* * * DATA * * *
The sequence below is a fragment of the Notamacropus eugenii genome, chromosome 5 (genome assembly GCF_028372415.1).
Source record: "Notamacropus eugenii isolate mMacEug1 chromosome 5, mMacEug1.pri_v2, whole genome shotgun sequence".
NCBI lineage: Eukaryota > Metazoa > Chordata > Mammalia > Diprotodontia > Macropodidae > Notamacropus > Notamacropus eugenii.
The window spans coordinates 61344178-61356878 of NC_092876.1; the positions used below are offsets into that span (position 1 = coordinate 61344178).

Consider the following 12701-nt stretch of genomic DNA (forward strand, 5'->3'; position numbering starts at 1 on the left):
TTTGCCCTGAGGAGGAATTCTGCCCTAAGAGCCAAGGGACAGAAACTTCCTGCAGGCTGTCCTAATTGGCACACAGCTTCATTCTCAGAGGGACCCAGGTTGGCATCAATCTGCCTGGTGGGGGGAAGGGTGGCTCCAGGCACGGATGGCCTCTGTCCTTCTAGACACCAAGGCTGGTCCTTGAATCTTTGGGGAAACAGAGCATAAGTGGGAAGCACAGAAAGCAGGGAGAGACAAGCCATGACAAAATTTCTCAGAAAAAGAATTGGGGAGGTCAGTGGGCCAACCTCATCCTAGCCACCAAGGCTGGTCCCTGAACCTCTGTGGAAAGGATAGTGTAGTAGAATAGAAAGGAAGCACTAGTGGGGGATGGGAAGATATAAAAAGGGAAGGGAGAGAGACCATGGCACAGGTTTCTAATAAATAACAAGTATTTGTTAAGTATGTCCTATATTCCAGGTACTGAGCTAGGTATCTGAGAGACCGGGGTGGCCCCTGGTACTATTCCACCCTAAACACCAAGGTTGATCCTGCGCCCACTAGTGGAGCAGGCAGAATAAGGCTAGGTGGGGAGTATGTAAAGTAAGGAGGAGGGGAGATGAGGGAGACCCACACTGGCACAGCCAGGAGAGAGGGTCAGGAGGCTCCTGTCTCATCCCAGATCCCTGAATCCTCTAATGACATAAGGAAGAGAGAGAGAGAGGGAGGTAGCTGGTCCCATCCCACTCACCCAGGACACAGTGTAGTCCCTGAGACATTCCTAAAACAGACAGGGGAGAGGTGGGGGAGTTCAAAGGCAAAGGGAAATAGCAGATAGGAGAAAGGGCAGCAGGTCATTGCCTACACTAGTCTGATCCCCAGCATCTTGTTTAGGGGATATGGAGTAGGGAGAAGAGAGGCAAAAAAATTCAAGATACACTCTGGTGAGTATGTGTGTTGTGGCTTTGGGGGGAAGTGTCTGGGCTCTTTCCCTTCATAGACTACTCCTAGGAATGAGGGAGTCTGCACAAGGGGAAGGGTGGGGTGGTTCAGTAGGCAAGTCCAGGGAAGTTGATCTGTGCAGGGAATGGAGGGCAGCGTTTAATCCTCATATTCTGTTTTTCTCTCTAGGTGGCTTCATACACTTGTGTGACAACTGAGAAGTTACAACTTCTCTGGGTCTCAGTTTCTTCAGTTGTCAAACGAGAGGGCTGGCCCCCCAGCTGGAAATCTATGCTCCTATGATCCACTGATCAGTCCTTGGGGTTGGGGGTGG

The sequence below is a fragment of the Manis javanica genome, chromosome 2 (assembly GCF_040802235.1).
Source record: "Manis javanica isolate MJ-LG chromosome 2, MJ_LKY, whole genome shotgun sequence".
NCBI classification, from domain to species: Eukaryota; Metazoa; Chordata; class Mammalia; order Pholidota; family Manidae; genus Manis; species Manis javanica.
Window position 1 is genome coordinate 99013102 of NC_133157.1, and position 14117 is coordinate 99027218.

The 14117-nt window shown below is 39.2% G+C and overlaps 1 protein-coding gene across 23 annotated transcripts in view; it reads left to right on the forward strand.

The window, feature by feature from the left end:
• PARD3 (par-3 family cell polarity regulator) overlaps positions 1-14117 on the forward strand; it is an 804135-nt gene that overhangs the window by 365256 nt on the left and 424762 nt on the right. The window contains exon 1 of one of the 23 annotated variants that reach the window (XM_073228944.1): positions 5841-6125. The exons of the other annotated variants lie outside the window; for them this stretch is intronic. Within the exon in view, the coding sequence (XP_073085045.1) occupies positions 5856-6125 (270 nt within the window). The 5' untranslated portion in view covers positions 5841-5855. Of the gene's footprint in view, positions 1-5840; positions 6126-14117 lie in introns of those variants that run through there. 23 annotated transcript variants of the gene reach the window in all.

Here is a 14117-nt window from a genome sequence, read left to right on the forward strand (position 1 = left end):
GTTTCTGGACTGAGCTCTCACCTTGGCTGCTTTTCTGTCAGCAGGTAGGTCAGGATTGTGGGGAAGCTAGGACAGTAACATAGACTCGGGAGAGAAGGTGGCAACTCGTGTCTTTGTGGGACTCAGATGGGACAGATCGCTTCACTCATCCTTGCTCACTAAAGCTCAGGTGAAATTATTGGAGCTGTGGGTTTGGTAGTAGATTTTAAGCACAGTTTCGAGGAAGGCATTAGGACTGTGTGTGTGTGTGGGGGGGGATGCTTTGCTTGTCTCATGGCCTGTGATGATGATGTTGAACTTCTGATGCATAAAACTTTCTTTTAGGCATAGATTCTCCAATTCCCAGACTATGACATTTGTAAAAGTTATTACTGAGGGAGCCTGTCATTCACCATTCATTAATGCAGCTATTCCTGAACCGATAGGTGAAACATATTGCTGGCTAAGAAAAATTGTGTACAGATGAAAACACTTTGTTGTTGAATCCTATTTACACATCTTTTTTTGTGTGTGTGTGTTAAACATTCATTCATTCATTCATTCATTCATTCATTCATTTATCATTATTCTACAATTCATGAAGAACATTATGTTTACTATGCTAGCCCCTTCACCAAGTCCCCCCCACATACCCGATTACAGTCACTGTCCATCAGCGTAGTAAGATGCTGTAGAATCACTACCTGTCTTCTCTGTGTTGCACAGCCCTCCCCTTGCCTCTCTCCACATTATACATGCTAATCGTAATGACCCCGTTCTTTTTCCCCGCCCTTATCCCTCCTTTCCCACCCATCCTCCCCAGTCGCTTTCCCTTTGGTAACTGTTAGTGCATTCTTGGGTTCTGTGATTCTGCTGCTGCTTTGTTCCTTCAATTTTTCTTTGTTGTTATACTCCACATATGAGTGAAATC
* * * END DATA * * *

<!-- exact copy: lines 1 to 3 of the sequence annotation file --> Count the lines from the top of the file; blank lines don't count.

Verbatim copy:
The sequence below is a fragment of the Notamacropus eugenii genome, chromosome 5 (genome assembly GCF_028372415.1).
Source record: "Notamacropus eugenii isolate mMacEug1 chromosome 5, mMacEug1.pri_v2, whole genome shotgun sequence".
NCBI lineage: Eukaryota > Metazoa > Chordata > Mammalia > Diprotodontia > Macropodidae > Notamacropus > Notamacropus eugenii.